A country wedding, a farmer’s market theme, held on a beautiful farm – what fun to put flowers and vegetables together. In what??? That’s the question. Round tables of ten, many round tables of ten…and a obdurate caterer who wanted everything on the table from the get go – bread service, cups, saucers, Sweet-n-Lo, cream, resulting in a terse “your centerpiece shouldn’t be more than 12” wide!
How about chicken wire – very farm, yes? – baskets and various combinations of vegetables and flowers. Above are three: Left: eggplant/tomato/long green peppers/rex begonia leaves/purple scabiosa; Middle: radicchio/purple onions/ pink potatoes/ celadon cabbage/feverfew/ purple verbena; Right: savoy cabbage/ purple kale/ribbon grass/zinnias/brussel sprouts.
Trouble is you have to make the basket. After some false starts, I made a plan. It was time consuming, but easy. This was before Google. Taking a look now, there are various tutorials for complicated basket making and many suppliers of baskets ranging from $8 to $75+. Nothing like this “one-piece-wonder-for-pennies“…..
First the chix wire. Obviously the chickens have felt persecuted as it now is called poultry netting! It comes in rolls in various widths – 24” to 48”. Using a 24” roll, cut the width in half, lengthwise. There is a handy wire down the center – cut along it. This basket (roughly 13” D by 23” H handle) requires a 5-6’ length x 12” wide.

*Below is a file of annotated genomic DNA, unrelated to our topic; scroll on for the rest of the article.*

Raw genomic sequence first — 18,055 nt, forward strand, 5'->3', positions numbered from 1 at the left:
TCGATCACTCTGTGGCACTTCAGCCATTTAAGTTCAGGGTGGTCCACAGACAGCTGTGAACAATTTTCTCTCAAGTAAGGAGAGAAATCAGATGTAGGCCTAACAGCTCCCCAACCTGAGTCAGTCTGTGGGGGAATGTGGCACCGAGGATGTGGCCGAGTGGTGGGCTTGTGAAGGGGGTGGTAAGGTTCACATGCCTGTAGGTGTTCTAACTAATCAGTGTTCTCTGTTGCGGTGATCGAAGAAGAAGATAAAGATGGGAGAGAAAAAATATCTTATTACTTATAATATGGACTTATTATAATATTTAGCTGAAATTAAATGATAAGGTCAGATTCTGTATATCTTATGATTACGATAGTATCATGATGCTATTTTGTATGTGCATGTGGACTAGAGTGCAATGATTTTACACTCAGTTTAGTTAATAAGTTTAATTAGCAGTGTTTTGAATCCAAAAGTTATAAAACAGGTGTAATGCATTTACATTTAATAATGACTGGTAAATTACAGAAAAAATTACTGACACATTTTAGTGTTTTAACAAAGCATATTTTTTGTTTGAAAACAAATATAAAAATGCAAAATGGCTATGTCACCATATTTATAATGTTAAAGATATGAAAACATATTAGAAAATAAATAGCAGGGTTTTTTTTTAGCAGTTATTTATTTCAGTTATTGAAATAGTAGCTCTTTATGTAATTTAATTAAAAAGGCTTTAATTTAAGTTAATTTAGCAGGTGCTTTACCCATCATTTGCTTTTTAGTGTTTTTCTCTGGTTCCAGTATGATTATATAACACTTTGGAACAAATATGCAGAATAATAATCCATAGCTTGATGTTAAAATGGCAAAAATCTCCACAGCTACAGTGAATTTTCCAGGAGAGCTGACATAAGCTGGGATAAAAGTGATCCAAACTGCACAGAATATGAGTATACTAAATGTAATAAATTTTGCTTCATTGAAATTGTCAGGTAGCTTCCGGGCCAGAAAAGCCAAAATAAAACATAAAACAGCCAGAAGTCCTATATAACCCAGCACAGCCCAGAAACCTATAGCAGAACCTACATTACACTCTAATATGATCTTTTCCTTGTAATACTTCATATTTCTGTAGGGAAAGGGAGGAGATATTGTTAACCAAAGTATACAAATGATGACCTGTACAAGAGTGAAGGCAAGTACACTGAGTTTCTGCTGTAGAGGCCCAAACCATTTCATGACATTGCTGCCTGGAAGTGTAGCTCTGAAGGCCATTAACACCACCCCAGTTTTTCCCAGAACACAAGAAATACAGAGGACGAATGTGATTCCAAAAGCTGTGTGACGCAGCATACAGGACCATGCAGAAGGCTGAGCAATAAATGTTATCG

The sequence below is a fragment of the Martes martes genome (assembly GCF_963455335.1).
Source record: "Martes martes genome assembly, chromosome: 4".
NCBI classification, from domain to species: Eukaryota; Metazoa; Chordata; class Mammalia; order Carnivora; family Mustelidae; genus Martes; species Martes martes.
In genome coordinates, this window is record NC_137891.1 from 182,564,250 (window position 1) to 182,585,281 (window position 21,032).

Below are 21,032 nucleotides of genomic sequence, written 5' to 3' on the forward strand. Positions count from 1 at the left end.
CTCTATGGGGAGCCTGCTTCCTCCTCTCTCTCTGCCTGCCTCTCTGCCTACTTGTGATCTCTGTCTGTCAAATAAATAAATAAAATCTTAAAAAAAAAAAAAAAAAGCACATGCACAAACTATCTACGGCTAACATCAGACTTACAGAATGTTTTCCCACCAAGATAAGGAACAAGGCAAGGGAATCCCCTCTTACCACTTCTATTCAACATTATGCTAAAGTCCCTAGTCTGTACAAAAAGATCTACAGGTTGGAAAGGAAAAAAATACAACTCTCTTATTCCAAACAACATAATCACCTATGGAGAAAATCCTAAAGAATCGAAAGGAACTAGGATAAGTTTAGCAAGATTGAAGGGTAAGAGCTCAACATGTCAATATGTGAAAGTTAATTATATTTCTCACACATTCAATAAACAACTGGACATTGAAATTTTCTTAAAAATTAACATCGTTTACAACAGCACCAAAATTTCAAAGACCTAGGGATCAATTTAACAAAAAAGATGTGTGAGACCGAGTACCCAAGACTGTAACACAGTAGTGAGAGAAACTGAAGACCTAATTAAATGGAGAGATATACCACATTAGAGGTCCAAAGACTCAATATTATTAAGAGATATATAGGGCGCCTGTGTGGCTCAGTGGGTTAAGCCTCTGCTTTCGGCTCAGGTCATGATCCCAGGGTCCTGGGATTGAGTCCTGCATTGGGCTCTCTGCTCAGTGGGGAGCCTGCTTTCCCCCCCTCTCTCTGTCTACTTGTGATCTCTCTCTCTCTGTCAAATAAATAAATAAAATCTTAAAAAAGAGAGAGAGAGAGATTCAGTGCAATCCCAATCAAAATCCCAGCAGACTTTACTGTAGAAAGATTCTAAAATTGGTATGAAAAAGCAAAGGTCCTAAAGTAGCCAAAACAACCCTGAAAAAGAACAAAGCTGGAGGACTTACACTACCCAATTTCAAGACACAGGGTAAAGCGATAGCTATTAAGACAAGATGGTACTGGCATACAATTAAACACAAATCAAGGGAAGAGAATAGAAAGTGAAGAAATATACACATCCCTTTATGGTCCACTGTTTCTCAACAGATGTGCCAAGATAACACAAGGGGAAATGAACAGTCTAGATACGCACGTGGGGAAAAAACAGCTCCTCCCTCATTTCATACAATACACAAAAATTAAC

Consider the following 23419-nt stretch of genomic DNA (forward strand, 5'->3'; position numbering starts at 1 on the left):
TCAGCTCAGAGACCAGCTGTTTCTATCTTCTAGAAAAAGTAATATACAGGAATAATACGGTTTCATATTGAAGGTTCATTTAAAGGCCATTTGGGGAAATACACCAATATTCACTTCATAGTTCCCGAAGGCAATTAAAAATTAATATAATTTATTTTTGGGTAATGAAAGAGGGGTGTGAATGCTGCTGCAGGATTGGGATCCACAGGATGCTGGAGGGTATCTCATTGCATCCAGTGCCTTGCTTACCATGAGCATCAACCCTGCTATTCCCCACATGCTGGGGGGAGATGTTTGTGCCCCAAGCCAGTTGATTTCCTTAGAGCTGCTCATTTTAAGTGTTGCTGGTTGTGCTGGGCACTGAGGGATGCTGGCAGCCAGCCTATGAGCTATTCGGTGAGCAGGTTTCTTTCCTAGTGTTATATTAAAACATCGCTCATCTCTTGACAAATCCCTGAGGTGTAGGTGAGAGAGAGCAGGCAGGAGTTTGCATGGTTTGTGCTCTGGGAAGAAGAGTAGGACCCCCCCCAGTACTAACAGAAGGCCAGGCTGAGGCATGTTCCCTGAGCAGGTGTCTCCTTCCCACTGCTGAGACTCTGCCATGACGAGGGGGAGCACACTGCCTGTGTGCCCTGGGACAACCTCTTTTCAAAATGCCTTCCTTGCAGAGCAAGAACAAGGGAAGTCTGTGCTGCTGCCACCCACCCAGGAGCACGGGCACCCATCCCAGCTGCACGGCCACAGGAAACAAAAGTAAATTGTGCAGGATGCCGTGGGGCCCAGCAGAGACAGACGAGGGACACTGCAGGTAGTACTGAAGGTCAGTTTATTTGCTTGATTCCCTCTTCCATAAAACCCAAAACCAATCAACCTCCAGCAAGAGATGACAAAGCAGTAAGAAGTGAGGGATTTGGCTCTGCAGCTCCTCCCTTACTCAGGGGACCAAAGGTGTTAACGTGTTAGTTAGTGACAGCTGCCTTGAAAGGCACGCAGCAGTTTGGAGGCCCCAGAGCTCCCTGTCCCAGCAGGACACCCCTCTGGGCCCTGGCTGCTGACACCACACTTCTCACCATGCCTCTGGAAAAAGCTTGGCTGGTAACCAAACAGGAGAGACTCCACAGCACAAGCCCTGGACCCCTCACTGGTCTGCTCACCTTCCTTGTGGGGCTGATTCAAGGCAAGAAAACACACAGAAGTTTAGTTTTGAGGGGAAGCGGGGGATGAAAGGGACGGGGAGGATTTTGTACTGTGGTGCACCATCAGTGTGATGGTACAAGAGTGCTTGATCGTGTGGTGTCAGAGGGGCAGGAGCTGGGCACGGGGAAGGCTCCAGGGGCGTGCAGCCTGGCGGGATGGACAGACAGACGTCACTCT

It is really a fold, crimp, bend and then fold over the handle and attach. We are going for insouciance here rather than perfection! The wire is very forgiving and the little ends – though ouch! – bend around and hold the whole thing. I wanted all the handles to be slightly twisted and bent differently, so they are squashed and manipulated. Easier to actually do than to explain or draw.
Best is, you can see right through it. However, that very quality makes it hard to see in a photograph.
After the wedding, the baskets came back to me and they have been used often in many colors, up and down the East Coast. At a Rare Plant Auction donor luncheon at Mt. Cuba Center in Delaware, the theme encompassed the spring flowers that were blooming outside in the gardens and woodland. The staff brought us armloads of them to make the centerpieces.
The copper color is my favorite finish. Design Master makes the best spray paint for this kind of project. This basket holds the fruits of this season – ornamental gourds – plus some flowers from another design. They are tucked into a glass spice jar filled with water and nestled between the gourds. Curving bear grass echoes the shape of the basket.